Murray’s most famous poem of rural Australia is also the one most indebted to Aboriginal sources, “The Buladelah-Taree Holiday Song Cycle.” It is a long poem, in thirteen sections, based in part on a translation by R. M. Berndt of “The Moon-Bone Song,” a ritual poem of Arnhem Land Aborigines that Murray claims “may well be the greatest poem ever composed in Australia.” His poem is an attempt to use an Aboriginal mode and structure to “celebrate my own spirit country,” a stretch of land on the north coast between the two towns of Buladelah and Taree, where he grew up and lives as an adult and where many holiday vacationers go in the summer to enjoy the beaches and the countryside.
In the same way that the Aborigines celebrate their unity as a people and their harmony with the land, Murray sees the returning vacationers, many of whom have family ties to the area, as a cyclic affirmation of ancestral values and a joyous communing with nature. In his vision, each new generation rediscovers the spiritual significance of commonplace things, as people come to possess the land imaginatively. Each section of the poem presents an aspect of this summer ritual, from the preparations made by the local inhabitants to the journey from Sydney along the Pacific Highway (represented as a glowing snake) to all the adventures, experiences, and tensions that go with a summer holiday. The poem ends with a linking of the region with the heavens above, as the Southern Cross constellation looks down on “the Holiday.”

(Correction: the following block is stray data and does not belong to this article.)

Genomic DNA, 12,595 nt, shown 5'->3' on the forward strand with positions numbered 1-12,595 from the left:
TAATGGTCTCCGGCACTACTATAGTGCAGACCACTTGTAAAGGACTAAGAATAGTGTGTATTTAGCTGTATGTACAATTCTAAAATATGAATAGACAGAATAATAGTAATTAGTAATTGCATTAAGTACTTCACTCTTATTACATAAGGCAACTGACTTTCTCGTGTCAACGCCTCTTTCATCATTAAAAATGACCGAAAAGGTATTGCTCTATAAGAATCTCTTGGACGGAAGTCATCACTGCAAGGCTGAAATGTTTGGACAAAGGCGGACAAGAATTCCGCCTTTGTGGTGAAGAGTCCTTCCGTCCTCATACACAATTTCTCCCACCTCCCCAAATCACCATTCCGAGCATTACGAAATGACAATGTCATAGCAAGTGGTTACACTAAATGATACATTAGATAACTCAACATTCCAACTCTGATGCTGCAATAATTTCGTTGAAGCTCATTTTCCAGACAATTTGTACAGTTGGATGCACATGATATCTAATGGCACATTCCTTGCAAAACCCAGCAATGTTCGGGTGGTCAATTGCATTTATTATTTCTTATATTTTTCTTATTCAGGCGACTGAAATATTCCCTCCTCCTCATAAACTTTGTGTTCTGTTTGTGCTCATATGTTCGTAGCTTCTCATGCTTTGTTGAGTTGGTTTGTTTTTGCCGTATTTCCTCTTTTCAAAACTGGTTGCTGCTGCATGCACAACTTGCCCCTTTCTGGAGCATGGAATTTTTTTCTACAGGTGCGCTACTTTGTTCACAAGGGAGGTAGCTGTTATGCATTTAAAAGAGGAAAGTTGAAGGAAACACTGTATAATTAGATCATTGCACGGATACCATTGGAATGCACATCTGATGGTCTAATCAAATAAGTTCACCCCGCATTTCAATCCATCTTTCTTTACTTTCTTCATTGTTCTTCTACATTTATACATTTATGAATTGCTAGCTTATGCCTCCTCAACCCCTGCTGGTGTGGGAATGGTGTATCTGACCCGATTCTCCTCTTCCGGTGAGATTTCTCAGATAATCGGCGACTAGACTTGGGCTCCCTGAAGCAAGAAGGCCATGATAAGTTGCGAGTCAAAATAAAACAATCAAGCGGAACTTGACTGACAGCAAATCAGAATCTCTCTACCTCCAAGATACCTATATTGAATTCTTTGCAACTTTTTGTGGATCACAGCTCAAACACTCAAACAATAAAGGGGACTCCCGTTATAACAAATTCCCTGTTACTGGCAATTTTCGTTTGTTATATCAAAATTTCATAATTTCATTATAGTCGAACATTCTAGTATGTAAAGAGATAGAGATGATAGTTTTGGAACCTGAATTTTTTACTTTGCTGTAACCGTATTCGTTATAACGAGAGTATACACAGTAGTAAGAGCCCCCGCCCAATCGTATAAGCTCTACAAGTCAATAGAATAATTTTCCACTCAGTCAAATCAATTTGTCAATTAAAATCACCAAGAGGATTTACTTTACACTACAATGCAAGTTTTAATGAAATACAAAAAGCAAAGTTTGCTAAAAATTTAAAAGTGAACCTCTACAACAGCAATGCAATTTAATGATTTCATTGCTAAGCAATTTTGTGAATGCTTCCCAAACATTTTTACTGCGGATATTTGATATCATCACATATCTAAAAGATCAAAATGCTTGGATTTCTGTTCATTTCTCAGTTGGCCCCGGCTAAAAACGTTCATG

The poem is unique in its successful wedding of an Aboriginal poetic structure with the matter of white Australian culture; in particular, Murray’s use of place-names and capitalization seems to give mythic status to the events and locations of the poem, analogous to the Aborigine’s sense of a “spirit of place.”
The Boys Who Stole the Funeral
In 1979, Murray published The Boys Who Stole the Funeral, a verse novel consisting of 140 sonnets of considerable variety. This unusual poem picked up many of the concerns and opinions prevalent in the earlier work and fashioned them into a narrative, both effective as poetry and affective as a story. In this work, two young Sydney men, Kevin Forbutt and Cameron Reeby, steal from a funeral parlor the body of Kevin’s great-uncle, Clarrie Dunn (a “digger,” or World War I veteran), to take him back home to the country where the old man had asked to be buried. Clarrie’s relations having refused to pay for or honor this request, the boys have taken it on themselves. In doing this, they set out on a journey of self-discovery as well.